Jimmy Havoc vs. Joey Janela w/ Aria Blake in a Bogus Adventure Match.
It’s main event time. Schiavone says that a Bogus Adventure Match is the “ultimate mystery match.” We don’t know what kind of weapons will be used.
Both men try to bicycle kick each other twice. Havoc is sent to the outside, where Janela connects with a suicide dive through the ropes. Havoc gets control of the match and tries a suicide dive of his own but Janela throws a chair at him. He continues the punishment with a suplex onto another chair!
Back in the ring, Janela gets a two count. He hits a basement dropkick. Havoc answers back with some elbows. They go at each other with dueling chops. Janela goes to the top rope and misses a moonsault. Havoc throws him with a half nelson driver and a sit-out scoop slam. He goes to the outside and pulls…a door out from under the ring. I guess this is one of the mystery weapons. Bocchini is perplexed by the presence of the door and Schiavone responds by asking “Isn’t there always a door under the ring?” Tony, you should remember. Back in the WCW days, [Ultimate] Warrior demanded that a door be installed IN the ring so that he could disappear and mess with Hollywood Hogan’s head. The only thing it really messed with was the British Bulldog’s back when he got slammed into it.
Havoc sets up the door in the door. Janela attacks him and wraps a chair around his neck. He puts Havoc into position and jumps off the second rope with a back elbow, causing Havoc to fall into another chair. It’s not enough to keep Havoc down as he answers back with a discus clothesline and a pump handle slam on a chair for a two count.
Havoc smacks a chair over Janela’s back. My wife, who was watching this with me, saw the way Janela sold the chair shot and just said “bad acting.” My wife, everybody.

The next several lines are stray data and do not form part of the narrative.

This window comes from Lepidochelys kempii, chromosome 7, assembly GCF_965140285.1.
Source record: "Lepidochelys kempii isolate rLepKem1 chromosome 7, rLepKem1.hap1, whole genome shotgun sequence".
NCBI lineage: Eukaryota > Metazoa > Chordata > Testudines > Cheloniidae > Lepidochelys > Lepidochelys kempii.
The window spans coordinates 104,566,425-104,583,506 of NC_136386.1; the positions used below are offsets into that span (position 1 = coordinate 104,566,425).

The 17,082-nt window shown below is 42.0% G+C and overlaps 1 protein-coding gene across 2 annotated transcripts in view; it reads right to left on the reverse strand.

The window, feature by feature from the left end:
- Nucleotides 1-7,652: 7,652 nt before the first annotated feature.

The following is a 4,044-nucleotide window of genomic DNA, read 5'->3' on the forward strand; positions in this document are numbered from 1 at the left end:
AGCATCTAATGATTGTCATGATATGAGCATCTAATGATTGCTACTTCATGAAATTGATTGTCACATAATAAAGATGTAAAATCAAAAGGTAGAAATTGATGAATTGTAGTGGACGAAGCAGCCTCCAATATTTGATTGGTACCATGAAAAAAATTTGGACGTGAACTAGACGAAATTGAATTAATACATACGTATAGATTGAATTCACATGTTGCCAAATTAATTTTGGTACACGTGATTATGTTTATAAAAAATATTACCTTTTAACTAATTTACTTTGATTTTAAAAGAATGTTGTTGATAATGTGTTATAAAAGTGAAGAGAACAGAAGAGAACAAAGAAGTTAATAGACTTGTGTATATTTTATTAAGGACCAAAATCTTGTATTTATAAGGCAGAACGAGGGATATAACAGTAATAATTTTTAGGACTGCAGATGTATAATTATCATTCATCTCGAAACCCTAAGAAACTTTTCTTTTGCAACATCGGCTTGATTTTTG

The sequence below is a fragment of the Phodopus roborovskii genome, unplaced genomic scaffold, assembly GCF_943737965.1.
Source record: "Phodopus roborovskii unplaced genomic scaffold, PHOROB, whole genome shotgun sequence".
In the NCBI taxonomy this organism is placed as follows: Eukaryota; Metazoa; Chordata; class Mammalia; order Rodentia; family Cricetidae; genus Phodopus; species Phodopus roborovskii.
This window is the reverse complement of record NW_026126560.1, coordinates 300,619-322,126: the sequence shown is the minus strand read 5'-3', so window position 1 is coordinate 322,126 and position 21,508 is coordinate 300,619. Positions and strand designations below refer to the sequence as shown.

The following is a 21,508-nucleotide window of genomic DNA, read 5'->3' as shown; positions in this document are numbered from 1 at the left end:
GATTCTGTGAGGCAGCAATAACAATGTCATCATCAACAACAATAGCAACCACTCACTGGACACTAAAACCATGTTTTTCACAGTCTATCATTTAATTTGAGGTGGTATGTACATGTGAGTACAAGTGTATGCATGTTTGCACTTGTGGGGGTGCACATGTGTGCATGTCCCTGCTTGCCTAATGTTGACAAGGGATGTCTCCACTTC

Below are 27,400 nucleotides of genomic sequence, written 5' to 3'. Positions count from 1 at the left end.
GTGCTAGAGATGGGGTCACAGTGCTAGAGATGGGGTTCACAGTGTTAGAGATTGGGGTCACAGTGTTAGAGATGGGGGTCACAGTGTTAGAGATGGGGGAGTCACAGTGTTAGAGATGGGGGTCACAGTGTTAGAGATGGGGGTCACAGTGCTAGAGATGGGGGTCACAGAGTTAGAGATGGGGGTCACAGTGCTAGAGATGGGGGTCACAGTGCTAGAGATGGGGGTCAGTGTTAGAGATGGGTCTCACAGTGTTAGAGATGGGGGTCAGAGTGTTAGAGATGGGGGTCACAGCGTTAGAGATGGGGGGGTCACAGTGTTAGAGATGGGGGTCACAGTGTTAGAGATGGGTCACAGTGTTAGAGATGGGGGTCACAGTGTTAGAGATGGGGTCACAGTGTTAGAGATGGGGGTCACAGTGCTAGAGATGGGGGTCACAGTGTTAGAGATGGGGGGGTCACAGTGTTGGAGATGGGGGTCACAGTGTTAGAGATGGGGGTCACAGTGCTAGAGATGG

Havoc jabs Janela in the stomach with the chair and hits some elbows. He sits Janela in a chair in the corner and goes for a monkey flip, which fails. It looked like a botch but Janela wisely gets up quickly and sends Havoc to the mat with a vertical suplex. He lays a chair on top of Havoc, goes to the top rope, and Swanton Bombs Havoc. I don’t know who that hurt more.
Janela slides some chairs into the ring, causing them to hit Havoc. He also pulls out a table. Back in the ring, Janela hits Havoc over the back with a chair, but Havoc comes back by smashing a chair over Janela’s head. He gets the Bad Boy up in a fireman’s carry but he escapes and drives Havoc’s head into a pile of chairs with a package piledriver. He lays Havoc on the table and attempts to send him through it with a senton, but Havoc moves. Janela crashes through the table, gets up, and is sent through the door by Havoc with a running double front leg dropkick. Havoc continues the onslaught with a Death Valley Driver on the chairs and finally the Acid Rainmaker for the 1-2-3.
Winner: Jimmy Havoc
The cameras follow Havoc up the aisle and into the back. Oh, you know something bad’s about to happen here. Havoc exits the arena holding his head and bumps into Tom Lawlor. This is too much for Lawlor to bear. Team Filthy beats up Havoc and leaves him lying on the ground in agony. Lawlor whines that Havoc got blood on his outfit. The last shot shows Havoc on the ground with a look on his face that says “I’m in pain and pissed off.” If there were a crowd of wrestling fans outside, they’d be chanting that Lawlor just “f—ed up!”
On an episode “Something to Wrestle with Bruce Prichard” that I recently listened to, Conrad Thompson and Prichard commented that there really are no more original ideas in wrestling because everything’s been done. That’s not a bad thing. Go with what works- just don’t do it all the time. I mention this because I liked the way the Lawlor/ACH match ended. Using an injury as a secret weapon has been an effective wrestling trope and I’m glad that a scumbag heel like Lawlor is using it.
Maxwell J. Friedman was good in the ring but he really shined on the mic. Yeah, he has a similar look and gimmick to EC3, but he was still entertaining.
Here’s what I know about Sami Callihan: he had a cup of coffee in NXT, he almost took out Eddie Edward’s eye, and his promos annoy me. I don’t like this man.
The Bogus Adventure Match was fun. I thought there’d be more surprise weapons but whatever. There was constant back and forth action and little to no stalling- and nobody licked anybody else’s blood! That’s an automatic five-star rating from me!
I suppose Lawlor’s attack on Havoc means that Havoc is a face now. It makes sense. He seems like the kind of heel that fans want to cheer.
Did I mention that I was excited by another Pentagon/Fenix main event? Well, I am.
That’s it for this week. Hopefully, that game that the United States is really bad at doesn’t interrupt my sports-entertainment next Friday.
Have a good week!